|After a foray into modern times for Mr. Vampire II, the filmmakers behind Mr. Vampire III decided to take a more “back-to-basics” approach, as the main action of this installment returns to the original’s Qing dynasty setting. This time, the plot centers on Uncle Ming (Richard Ng), a Taoist priest who roams from town to town as a kind of ghostbusting vagabond.
Predating Peter Jackson’s The Frighteners by about nine years, Mr. Vampire III bears a strikingly similar premise. It seems that Ming has the ability to see and talk to dead people, and in the process, he’s befriended two friendly ghosts, the adult Ta Pao (Lui Fong) and the much younger kiddie ghost, Hsi Pao. The three of them strike up a deal – the ghosts will haunt some houses, and Ming will show up to collect the reward for “exorcising” the spirits. However, it turns out that the happy trio's seemingly perfect con possesses an expiration date.
The film begins with the group’s disastrous attempt to spook some people who happen to be living in an already haunted house. When the malevolent ghosts forcibly eject Ming and his supernatural buddies from the rustic household, the three of them hit the road once more. But their aimless wanderings lead them directly into a sleepy little village that’s currently under siege by a group of dangerous, bloodthirsty bandits. But these aren’t your run-of-the-mill bandits - these folks are sorcerers, too. Clearly, the villagers have their hands full.
Once inside the city limits, Ming meets and befriends the One-Eyebrow Priest (Lam Ching-Ying, who dons the yellow Taoist robes for all of five seconds) and his moronic second-in-command, Captain Chiang (Billy Lau). An all-out battle with the invading hordes proves successful for the villagers, and the conquering heroes return home. But Ming’s overprotective ghost pals catch the attention of the disapproving One-Eyebrow Priest. Although Ming’s good-natured tolerance of his ghostly pals raises a few eyebrows (so to speak) among his newfound mortal pals, the Priest’s attention quickly turns away from debating the civil rights of “the living impaired” to a much more important threat. Although seemingly vanquished, a female sorceress survived the battle and has plans to resurrect her dead brethren to exact unholy revenge. Yikes.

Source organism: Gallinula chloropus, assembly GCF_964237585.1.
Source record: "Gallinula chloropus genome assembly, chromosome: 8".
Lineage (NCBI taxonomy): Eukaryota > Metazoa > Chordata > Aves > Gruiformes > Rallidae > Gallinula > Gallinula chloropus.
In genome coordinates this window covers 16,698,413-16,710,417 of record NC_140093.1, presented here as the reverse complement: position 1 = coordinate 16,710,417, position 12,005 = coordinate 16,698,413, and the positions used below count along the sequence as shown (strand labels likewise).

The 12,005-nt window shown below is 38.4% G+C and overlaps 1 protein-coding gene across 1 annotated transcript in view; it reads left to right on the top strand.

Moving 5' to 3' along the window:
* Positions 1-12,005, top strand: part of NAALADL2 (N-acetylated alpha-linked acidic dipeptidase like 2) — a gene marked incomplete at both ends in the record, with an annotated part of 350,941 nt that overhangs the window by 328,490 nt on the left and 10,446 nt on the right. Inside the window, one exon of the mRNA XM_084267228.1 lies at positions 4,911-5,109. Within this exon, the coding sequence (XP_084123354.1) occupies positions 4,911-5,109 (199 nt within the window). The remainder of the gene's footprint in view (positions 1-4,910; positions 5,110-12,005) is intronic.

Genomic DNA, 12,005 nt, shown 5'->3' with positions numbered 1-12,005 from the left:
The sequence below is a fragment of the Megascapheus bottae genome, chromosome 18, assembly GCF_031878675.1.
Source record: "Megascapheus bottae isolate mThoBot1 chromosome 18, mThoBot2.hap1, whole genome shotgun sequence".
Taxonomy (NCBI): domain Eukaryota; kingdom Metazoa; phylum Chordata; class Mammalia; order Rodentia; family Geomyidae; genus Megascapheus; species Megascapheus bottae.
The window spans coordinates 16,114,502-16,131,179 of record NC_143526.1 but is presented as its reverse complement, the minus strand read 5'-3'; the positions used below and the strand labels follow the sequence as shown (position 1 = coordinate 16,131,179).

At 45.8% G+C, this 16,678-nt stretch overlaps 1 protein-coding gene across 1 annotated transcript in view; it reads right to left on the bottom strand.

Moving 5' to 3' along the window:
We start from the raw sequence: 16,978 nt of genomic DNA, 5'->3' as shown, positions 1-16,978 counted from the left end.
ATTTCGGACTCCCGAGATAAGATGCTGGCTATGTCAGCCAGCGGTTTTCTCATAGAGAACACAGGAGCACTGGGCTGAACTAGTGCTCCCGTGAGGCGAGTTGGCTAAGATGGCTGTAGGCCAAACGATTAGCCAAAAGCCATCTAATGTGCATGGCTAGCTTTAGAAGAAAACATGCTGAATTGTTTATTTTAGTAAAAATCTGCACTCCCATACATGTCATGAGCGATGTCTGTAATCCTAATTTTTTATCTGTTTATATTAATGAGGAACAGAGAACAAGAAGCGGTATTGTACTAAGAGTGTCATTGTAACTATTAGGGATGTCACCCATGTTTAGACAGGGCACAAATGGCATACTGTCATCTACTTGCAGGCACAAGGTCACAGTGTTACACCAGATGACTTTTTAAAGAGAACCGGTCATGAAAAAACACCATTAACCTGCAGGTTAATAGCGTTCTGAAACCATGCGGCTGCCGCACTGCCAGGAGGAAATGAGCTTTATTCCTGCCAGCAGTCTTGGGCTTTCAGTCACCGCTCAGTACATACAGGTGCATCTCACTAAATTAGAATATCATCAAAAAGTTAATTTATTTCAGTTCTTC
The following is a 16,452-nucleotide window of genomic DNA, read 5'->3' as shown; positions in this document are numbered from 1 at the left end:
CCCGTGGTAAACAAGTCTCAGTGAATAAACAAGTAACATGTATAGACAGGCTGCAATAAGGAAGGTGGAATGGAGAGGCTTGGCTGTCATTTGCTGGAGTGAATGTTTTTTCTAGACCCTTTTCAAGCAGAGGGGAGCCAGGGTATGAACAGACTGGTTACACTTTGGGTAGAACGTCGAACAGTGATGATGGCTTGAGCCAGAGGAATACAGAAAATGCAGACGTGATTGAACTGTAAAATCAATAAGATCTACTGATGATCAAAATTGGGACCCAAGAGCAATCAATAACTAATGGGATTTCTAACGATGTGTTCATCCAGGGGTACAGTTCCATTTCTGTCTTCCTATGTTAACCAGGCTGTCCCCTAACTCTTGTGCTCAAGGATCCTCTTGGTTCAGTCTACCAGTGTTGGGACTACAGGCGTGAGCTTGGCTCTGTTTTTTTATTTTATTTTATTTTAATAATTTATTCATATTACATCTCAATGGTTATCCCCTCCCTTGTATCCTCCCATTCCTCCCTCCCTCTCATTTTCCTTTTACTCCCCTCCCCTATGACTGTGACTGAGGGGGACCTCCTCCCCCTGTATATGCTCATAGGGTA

Mr. Vampire III works best as an assemblage of amusing set pieces and sight gags. Ta Pao and Hsi Pao’s invisible manipulation of Captain Chiang’s body is one such example. Another is the One-Eyebrow Priest’s ability to fold up the ghost child as if he were nothing more than a human-sized piece of origami! Perhaps the film’s best gag involves a scene in which a naked Richard Ng is covered in black soot in order to hide himself from a muck-encrusted supernatural predator. And lest I forget, there’s also a guy in a giant bird suit chasing Richard Ng around during the finale. But as fun, inventive or just plain silly as these scenes are, they're just disparate scenes that don’t necessarily add up to some larger whole.
One issue that's raised but then remains somewhat unexplored involves the ethics of vanquishing ghosts at all. For Captain Chiang, all ghosts are evil and should be destroyed, although he’s a bit prejudiced, considering that he was humiliated by Ta Pao and Hsi Pao for an earlier transgression. The One-Eyebrow Priest seems to think that ghosts should be trapped – he’s got an entire cabinet full of spirits sealed in containers – but doesn’t seem in too much of a hurry to send them to the next world. And Ming thinks it’s okay to hang around ghosts (and make a little money off them) since they’re not hurting anyone. Of course, it’s also important to recognize that these two bumbling ghosts seem to be Ming’s only friends in the world.
And what about those ghosts? They seem to enjoy sticking around in the mortal plane, even though prior Mr. Vampire films suggest that they’d be better served by being reincarnated. This is probably too philosophically-heavy a topic for a silly vampire comedy, but it’s still an interesting train of thought to pursue.
In any event, Mr. Vampire III is little more than silly fun, paling in comparison to the original film. Of course, I would be remiss if I didn’t point out the film’s most egregious violation of the franchise -- there aren’t any vampires! Still, if you’re a fan of these movies or Chinese horror comedies in general, you could do a lot worse than Mr. Vampire III (Calvin McMillin 2009)